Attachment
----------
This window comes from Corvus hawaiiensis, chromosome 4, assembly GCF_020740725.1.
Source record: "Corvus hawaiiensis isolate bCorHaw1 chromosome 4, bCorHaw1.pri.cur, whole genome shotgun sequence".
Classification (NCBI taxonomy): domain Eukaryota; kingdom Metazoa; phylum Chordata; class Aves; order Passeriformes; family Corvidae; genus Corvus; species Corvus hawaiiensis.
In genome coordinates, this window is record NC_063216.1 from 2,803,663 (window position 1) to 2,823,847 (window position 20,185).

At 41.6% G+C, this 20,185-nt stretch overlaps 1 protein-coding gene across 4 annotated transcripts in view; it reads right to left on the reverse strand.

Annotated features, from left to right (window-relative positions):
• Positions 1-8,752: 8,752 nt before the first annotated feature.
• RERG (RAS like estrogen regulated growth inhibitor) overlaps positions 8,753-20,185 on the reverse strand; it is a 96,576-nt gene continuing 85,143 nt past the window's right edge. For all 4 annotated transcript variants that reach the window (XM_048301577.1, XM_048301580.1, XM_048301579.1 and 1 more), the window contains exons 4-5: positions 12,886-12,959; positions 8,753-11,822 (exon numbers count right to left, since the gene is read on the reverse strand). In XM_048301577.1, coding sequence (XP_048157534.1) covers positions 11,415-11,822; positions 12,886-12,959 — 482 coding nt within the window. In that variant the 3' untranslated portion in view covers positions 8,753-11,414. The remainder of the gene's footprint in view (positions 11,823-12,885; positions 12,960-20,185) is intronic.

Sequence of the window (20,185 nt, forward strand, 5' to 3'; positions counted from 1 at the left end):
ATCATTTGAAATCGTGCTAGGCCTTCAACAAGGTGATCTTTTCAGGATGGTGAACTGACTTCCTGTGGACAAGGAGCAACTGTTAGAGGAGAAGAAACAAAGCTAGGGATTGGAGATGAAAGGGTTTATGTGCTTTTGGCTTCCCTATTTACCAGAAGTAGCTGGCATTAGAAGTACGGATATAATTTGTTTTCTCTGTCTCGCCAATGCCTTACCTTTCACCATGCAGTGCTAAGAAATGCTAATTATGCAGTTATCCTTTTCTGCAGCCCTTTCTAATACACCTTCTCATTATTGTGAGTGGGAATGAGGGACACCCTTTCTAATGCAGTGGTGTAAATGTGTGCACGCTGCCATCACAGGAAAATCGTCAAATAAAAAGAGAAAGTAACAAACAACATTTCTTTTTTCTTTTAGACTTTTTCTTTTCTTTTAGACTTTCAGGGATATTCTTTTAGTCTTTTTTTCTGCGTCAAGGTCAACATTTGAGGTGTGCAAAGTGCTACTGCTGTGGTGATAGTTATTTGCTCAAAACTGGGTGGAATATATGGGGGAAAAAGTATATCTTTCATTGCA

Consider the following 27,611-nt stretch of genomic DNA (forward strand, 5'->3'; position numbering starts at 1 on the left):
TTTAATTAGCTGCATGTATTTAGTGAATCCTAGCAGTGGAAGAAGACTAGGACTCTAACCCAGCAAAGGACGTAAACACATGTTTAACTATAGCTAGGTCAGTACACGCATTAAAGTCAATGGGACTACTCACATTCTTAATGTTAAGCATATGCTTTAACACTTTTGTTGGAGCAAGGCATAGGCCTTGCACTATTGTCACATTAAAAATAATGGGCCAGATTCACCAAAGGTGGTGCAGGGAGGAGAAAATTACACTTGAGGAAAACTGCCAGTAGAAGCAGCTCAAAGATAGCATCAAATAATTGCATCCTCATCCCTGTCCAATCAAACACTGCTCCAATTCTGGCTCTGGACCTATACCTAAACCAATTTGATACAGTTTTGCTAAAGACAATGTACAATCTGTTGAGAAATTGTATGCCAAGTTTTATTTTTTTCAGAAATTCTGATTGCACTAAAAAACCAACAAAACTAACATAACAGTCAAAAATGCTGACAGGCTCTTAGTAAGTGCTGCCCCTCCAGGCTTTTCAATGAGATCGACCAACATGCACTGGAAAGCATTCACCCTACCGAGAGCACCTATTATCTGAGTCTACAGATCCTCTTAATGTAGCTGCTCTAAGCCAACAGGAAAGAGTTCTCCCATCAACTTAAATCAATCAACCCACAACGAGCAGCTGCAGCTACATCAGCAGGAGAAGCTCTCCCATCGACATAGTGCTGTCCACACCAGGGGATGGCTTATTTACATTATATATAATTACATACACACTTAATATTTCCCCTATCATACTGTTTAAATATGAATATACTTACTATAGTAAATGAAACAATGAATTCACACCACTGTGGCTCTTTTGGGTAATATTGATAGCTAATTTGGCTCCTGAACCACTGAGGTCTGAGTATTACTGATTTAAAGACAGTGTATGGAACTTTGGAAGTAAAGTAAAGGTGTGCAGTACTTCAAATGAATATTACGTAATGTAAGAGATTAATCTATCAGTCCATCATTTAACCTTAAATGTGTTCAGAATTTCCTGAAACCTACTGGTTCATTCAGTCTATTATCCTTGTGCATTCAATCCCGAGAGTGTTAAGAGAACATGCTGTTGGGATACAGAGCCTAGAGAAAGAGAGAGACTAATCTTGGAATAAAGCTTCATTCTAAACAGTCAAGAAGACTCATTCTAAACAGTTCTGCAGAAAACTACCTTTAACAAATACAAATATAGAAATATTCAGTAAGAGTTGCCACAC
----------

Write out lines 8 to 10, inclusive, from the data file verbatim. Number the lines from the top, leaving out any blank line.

• RERG (RAS like estrogen regulated growth inhibitor) overlaps positions 8,753-20,185 on the reverse strand; it is a 96,576-nt gene continuing 85,143 nt past the window's right edge. For all 4 annotated transcript variants that reach the window (XM_048301577.1, XM_048301580.1, XM_048301579.1 and 1 more), the window contains exons 4-5: positions 12,886-12,959; positions 8,753-11,822 (exon numbers count right to left, since the gene is read on the reverse strand). In XM_048301577.1, coding sequence (XP_048157534.1) covers positions 11,415-11,822; positions 12,886-12,959 — 482 coding nt within the window. In that variant the 3' untranslated portion in view covers positions 8,753-11,414. The remainder of the gene's footprint in view (positions 11,823-12,885; positions 12,960-20,185) is intronic.

Sequence of the window (20,185 nt, forward strand, 5' to 3'; positions counted from 1 at the left end):
ATCATTTGAAATCGTGCTAGGCCTTCAACAAGGTGATCTTTTCAGGATGGTGAACTGACTTCCTGTGGACAAGGAGCAACTGTTAGAGGAGAAGAAACAAAGCTAGGGATTGGAGATGAAAGGGTTTATGTGCTTTTGGCTTCCCTATTTACCAGAAGTAGCTGGCATTAGAAGTACGGATATAATTTGTTTTCTCTGTCTCGCCAATGCCTTACCTTTCACCATGCAGTGCTAAGAAATGCTAATTATGCAGTTATCCTTTTCTGCAGCCCTTTCTAATACACCTTCTCATTATTGTGAGTGGGAATGAGGGACACCCTTTCTAATGCAGTGGTGTAAATGTGTGCACGCTGCCATCACAGGAAAATCGTCAAATAAAAAGAGAAAGTAACAAACAACATTTCTTTTTTCTTTTAGACTTTTTCTTTTCTTTTAGACTTTCAGGGATATTCTTTTAGTCTTTTTTTCTGCGTCAAGGTCAACATTTGAGGTGTGCAAAGTGCTACTGCTGTGGTGATAGTTATTTGCTCAAAACTGGGTGGAATATATGGGGGAAAAAGTATATCTTTCATTGCA